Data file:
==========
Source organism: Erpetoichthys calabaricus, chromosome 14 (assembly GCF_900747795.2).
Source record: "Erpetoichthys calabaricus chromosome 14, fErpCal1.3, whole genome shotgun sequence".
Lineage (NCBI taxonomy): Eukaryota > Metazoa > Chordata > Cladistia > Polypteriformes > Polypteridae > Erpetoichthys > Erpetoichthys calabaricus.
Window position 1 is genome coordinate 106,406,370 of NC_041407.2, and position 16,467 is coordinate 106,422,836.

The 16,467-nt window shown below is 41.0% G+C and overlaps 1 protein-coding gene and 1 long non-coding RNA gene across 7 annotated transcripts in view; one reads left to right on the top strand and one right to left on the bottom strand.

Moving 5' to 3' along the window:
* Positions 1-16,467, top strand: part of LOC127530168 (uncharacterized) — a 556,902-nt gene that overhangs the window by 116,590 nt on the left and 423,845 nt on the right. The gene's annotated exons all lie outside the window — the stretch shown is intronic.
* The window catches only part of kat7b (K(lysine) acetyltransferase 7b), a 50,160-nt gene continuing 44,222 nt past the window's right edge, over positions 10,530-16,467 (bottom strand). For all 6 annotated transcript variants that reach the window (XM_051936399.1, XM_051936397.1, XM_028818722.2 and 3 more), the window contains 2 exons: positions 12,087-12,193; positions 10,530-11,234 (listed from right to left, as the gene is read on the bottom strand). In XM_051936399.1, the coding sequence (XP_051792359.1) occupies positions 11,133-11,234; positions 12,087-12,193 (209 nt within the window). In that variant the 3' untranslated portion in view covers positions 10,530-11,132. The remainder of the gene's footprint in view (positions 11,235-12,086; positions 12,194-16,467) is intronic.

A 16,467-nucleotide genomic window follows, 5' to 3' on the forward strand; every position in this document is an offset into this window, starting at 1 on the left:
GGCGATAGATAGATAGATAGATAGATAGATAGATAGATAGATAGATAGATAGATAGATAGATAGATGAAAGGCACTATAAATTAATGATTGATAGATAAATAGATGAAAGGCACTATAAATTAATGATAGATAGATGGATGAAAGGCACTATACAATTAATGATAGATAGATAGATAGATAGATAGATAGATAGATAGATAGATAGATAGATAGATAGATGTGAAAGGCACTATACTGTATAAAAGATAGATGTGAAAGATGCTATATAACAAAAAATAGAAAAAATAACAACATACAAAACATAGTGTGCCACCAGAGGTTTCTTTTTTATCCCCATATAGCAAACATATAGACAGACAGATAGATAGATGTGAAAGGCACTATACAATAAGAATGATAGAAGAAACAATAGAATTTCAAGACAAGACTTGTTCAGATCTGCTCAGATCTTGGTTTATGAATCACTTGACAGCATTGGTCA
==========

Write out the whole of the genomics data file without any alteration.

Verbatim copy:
Source organism: Erpetoichthys calabaricus, chromosome 14 (assembly GCF_900747795.2).
Source record: "Erpetoichthys calabaricus chromosome 14, fErpCal1.3, whole genome shotgun sequence".
Lineage (NCBI taxonomy): Eukaryota > Metazoa > Chordata > Cladistia > Polypteriformes > Polypteridae > Erpetoichthys > Erpetoichthys calabaricus.
Window position 1 is genome coordinate 106,406,370 of NC_041407.2, and position 16,467 is coordinate 106,422,836.

The 16,467-nt window shown below is 41.0% G+C and overlaps 1 protein-coding gene and 1 long non-coding RNA gene across 7 annotated transcripts in view; one reads left to right on the top strand and one right to left on the bottom strand.

Moving 5' to 3' along the window:
* Positions 1-16,467, top strand: part of LOC127530168 (uncharacterized) — a 556,902-nt gene that overhangs the window by 116,590 nt on the left and 423,845 nt on the right. The gene's annotated exons all lie outside the window — the stretch shown is intronic.
* The window catches only part of kat7b (K(lysine) acetyltransferase 7b), a 50,160-nt gene continuing 44,222 nt past the window's right edge, over positions 10,530-16,467 (bottom strand). For all 6 annotated transcript variants that reach the window (XM_051936399.1, XM_051936397.1, XM_028818722.2 and 3 more), the window contains 2 exons: positions 12,087-12,193; positions 10,530-11,234 (listed from right to left, as the gene is read on the bottom strand). In XM_051936399.1, the coding sequence (XP_051792359.1) occupies positions 11,133-11,234; positions 12,087-12,193 (209 nt within the window). In that variant the 3' untranslated portion in view covers positions 10,530-11,132. The remainder of the gene's footprint in view (positions 11,235-12,086; positions 12,194-16,467) is intronic.

A 16,467-nucleotide genomic window follows, 5' to 3' on the forward strand; every position in this document is an offset into this window, starting at 1 on the left:
GGCGATAGATAGATAGATAGATAGATAGATAGATAGATAGATAGATAGATAGATAGATAGATAGATGAAAGGCACTATAAATTAATGATTGATAGATAAATAGATGAAAGGCACTATAAATTAATGATAGATAGATGGATGAAAGGCACTATACAATTAATGATAGATAGATAGATAGATAGATAGATAGATAGATAGATAGATAGATAGATAGATAGATGTGAAAGGCACTATACTGTATAAAAGATAGATGTGAAAGATGCTATATAACAAAAAATAGAAAAAATAACAACATACAAAACATAGTGTGCCACCAGAGGTTTCTTTTTTATCCCCATATAGCAAACATATAGACAGACAGATAGATAGATGTGAAAGGCACTATACAATAAGAATGATAGAAGAAACAATAGAATTTCAAGACAAGACTTGTTCAGATCTGCTCAGATCTTGGTTTATGAATCACTTGACAGCATTGGTCA